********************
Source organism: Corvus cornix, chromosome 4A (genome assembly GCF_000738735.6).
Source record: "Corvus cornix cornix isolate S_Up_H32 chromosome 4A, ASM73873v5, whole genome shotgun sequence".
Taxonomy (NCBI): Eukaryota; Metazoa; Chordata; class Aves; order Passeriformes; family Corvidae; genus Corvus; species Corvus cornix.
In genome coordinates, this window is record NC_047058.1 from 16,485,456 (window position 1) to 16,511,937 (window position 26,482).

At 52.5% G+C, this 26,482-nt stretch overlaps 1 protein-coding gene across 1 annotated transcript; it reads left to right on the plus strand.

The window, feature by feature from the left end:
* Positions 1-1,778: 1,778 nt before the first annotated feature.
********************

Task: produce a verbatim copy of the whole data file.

Source organism: Corvus cornix, chromosome 4A (genome assembly GCF_000738735.6).
Source record: "Corvus cornix cornix isolate S_Up_H32 chromosome 4A, ASM73873v5, whole genome shotgun sequence".
Taxonomy (NCBI): Eukaryota; Metazoa; Chordata; class Aves; order Passeriformes; family Corvidae; genus Corvus; species Corvus cornix.
In genome coordinates, this window is record NC_047058.1 from 16,485,456 (window position 1) to 16,511,937 (window position 26,482).

At 52.5% G+C, this 26,482-nt stretch overlaps 1 protein-coding gene across 1 annotated transcript; it reads left to right on the plus strand.

The window, feature by feature from the left end:
* Positions 1-1,778: 1,778 nt before the first annotated feature.